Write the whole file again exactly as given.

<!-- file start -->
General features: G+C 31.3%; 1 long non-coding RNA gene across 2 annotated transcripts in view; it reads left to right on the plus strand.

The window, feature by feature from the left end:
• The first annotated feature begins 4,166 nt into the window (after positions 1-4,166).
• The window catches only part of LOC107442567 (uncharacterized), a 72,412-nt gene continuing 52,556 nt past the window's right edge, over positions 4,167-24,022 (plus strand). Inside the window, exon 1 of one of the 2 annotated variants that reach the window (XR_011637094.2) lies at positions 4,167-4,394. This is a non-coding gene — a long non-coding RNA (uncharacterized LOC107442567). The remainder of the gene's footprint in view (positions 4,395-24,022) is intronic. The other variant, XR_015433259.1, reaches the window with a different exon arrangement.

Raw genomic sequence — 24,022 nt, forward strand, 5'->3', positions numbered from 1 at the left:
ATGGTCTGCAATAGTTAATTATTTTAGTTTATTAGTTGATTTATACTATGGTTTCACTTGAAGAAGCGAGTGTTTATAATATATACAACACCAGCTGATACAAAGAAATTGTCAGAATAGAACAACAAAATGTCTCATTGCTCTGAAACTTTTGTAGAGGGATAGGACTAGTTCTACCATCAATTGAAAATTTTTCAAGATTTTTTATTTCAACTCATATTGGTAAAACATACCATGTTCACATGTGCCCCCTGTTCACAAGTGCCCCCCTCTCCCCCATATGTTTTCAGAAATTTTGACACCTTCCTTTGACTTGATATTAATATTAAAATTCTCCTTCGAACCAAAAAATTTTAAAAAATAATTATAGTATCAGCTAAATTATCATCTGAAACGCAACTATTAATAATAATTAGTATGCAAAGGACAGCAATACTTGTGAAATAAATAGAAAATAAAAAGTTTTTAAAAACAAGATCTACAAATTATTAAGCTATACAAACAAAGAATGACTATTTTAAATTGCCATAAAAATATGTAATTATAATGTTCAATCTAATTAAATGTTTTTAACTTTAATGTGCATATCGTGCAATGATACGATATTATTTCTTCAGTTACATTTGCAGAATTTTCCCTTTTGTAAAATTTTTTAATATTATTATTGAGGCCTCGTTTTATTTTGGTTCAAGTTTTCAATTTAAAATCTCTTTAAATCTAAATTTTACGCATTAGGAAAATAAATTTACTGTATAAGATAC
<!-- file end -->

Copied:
General features: G+C 31.3%; 1 long non-coding RNA gene across 2 annotated transcripts in view; it reads left to right on the plus strand.

The window, feature by feature from the left end:
• The first annotated feature begins 4,166 nt into the window (after positions 1-4,166).
• The window catches only part of LOC107442567 (uncharacterized), a 72,412-nt gene continuing 52,556 nt past the window's right edge, over positions 4,167-24,022 (plus strand). Inside the window, exon 1 of one of the 2 annotated variants that reach the window (XR_011637094.2) lies at positions 4,167-4,394. This is a non-coding gene — a long non-coding RNA (uncharacterized LOC107442567). The remainder of the gene's footprint in view (positions 4,395-24,022) is intronic. The other variant, XR_015433259.1, reaches the window with a different exon arrangement.

Raw genomic sequence — 24,022 nt, forward strand, 5'->3', positions numbered from 1 at the left:
ATGGTCTGCAATAGTTAATTATTTTAGTTTATTAGTTGATTTATACTATGGTTTCACTTGAAGAAGCGAGTGTTTATAATATATACAACACCAGCTGATACAAAGAAATTGTCAGAATAGAACAACAAAATGTCTCATTGCTCTGAAACTTTTGTAGAGGGATAGGACTAGTTCTACCATCAATTGAAAATTTTTCAAGATTTTTTATTTCAACTCATATTGGTAAAACATACCATGTTCACATGTGCCCCCTGTTCACAAGTGCCCCCCTCTCCCCCATATGTTTTCAGAAATTTTGACACCTTCCTTTGACTTGATATTAATATTAAAATTCTCCTTCGAACCAAAAAATTTTAAAAAATAATTATAGTATCAGCTAAATTATCATCTGAAACGCAACTATTAATAATAATTAGTATGCAAAGGACAGCAATACTTGTGAAATAAATAGAAAATAAAAAGTTTTTAAAAACAAGATCTACAAATTATTAAGCTATACAAACAAAGAATGACTATTTTAAATTGCCATAAAAATATGTAATTATAATGTTCAATCTAATTAAATGTTTTTAACTTTAATGTGCATATCGTGCAATGATACGATATTATTTCTTCAGTTACATTTGCAGAATTTTCCCTTTTGTAAAATTTTTTAATATTATTATTGAGGCCTCGTTTTATTTTGGTTCAAGTTTTCAATTTAAAATCTCTTTAAATCTAAATTTTACGCATTAGGAAAATAAATTTACTGTATAAGATAC